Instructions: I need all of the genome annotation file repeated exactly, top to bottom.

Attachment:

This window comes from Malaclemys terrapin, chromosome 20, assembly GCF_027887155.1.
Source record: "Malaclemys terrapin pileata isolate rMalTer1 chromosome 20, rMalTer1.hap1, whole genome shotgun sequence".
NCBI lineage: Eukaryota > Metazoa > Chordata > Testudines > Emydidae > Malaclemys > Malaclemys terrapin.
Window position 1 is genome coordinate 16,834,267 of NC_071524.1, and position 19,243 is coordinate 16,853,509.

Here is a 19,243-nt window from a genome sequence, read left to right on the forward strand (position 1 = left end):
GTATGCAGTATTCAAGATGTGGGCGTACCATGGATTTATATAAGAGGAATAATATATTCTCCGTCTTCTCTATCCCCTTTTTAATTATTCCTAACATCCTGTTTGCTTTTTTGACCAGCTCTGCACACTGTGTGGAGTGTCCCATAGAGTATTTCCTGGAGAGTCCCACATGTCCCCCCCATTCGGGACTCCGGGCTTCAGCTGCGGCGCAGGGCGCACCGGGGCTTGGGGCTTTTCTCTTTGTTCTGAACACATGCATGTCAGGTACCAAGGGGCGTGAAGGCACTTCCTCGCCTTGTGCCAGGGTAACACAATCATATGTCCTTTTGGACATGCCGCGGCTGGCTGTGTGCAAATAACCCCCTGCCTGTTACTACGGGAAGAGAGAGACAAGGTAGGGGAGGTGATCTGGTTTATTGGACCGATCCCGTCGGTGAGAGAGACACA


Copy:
This window comes from Malaclemys terrapin, chromosome 20, assembly GCF_027887155.1.
Source record: "Malaclemys terrapin pileata isolate rMalTer1 chromosome 20, rMalTer1.hap1, whole genome shotgun sequence".
NCBI lineage: Eukaryota > Metazoa > Chordata > Testudines > Emydidae > Malaclemys > Malaclemys terrapin.
Window position 1 is genome coordinate 16,834,267 of NC_071524.1, and position 19,243 is coordinate 16,853,509.

Here is a 19,243-nt window from a genome sequence, read left to right on the forward strand (position 1 = left end):
GTATGCAGTATTCAAGATGTGGGCGTACCATGGATTTATATAAGAGGAATAATATATTCTCCGTCTTCTCTATCCCCTTTTTAATTATTCCTAACATCCTGTTTGCTTTTTTGACCAGCTCTGCACACTGTGTGGAGTGTCCCATAGAGTATTTCCTGGAGAGTCCCACATGTCCCCCCCATTCGGGACTCCGGGCTTCAGCTGCGGCGCAGGGCGCACCGGGGCTTGGGGCTTTTCTCTTTGTTCTGAACACATGCATGTCAGGTACCAAGGGGCGTGAAGGCACTTCCTCGCCTTGTGCCAGGGTAACACAATCATATGTCCTTTTGGACATGCCGCGGCTGGCTGTGTGCAAATAACCCCCTGCCTGTTACTACGGGAAGAGAGAGACAAGGTAGGGGAGGTGATCTGGTTTATTGGACCGATCCCGTCGGTGAGAGAGACACA